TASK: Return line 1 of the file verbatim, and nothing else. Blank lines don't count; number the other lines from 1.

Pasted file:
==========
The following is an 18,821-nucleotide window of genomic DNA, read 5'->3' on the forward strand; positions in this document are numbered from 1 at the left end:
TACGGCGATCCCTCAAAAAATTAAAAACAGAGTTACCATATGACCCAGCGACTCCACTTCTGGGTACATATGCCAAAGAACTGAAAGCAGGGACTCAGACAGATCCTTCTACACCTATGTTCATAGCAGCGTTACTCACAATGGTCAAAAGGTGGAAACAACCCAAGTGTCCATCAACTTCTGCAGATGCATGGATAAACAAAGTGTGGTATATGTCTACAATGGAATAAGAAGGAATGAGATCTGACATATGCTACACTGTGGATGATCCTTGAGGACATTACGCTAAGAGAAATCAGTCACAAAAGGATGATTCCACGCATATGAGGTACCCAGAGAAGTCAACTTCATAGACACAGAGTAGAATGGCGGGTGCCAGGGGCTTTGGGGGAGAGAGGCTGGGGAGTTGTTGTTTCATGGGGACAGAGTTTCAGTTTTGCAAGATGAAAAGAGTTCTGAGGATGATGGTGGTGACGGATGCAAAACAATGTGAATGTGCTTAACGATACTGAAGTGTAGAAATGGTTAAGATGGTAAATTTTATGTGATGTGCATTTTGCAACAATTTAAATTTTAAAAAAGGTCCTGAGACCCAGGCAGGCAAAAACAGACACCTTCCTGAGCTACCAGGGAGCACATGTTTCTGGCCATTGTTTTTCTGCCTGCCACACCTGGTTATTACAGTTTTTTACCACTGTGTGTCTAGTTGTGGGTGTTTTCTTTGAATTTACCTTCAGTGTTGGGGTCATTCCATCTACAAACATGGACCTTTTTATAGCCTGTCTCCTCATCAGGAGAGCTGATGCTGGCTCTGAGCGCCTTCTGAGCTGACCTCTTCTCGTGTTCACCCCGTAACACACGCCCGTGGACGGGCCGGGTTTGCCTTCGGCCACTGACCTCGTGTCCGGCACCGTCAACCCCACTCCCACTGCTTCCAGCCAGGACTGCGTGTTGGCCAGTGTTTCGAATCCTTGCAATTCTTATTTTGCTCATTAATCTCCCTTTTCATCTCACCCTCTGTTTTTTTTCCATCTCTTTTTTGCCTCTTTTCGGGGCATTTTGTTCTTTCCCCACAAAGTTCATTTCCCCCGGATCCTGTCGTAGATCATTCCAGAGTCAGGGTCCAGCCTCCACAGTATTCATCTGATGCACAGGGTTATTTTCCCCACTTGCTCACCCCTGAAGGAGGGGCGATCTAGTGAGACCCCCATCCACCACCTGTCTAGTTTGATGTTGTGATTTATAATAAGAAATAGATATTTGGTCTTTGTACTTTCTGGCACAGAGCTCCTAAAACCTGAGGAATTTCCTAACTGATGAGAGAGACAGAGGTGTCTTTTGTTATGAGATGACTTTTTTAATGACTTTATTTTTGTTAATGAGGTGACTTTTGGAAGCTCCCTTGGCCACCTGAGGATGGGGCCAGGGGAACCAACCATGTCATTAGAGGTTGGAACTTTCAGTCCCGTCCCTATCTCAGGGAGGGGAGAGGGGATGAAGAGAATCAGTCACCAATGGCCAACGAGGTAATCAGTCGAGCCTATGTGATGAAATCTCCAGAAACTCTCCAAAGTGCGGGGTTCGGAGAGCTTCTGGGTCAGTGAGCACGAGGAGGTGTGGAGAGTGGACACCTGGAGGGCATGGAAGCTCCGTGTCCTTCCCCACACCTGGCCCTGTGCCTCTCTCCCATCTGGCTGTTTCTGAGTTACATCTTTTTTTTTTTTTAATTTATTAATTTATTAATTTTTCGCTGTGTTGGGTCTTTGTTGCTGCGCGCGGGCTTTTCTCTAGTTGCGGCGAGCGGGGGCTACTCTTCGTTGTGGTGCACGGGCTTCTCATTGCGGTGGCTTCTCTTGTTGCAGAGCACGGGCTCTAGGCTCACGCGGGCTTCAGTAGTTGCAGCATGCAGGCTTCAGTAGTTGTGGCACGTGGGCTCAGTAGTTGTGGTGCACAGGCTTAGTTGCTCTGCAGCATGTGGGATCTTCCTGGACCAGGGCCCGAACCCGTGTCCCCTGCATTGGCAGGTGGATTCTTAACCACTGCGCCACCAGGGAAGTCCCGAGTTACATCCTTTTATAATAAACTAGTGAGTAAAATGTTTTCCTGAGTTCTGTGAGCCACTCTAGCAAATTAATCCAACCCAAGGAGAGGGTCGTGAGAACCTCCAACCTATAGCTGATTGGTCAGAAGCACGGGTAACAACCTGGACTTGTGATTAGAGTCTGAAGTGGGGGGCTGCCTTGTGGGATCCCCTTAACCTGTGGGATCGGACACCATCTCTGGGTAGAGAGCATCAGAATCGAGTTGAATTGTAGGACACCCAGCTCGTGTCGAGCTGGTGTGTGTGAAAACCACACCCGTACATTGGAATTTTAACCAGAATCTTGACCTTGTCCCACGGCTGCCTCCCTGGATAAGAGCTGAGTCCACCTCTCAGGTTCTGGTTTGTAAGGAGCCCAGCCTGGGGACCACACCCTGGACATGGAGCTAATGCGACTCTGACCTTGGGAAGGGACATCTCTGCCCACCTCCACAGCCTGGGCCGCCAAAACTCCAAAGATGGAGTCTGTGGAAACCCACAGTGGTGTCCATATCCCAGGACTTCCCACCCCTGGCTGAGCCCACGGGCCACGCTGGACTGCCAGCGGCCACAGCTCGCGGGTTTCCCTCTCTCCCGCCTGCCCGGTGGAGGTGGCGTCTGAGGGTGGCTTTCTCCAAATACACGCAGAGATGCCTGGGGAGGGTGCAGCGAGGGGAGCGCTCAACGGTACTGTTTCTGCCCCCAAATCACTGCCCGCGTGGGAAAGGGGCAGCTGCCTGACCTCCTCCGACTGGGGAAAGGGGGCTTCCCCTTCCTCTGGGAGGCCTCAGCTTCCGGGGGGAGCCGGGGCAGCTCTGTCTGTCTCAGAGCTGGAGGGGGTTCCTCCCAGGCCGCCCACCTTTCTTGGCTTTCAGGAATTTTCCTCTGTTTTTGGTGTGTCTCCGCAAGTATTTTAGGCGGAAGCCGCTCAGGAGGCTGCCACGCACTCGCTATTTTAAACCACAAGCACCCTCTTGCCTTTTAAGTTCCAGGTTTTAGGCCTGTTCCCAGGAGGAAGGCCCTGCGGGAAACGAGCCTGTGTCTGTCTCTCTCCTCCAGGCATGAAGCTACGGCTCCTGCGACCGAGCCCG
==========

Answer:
The following is an 18,821-nucleotide window of genomic DNA, read 5'->3' on the forward strand; positions in this document are numbered from 1 at the left end: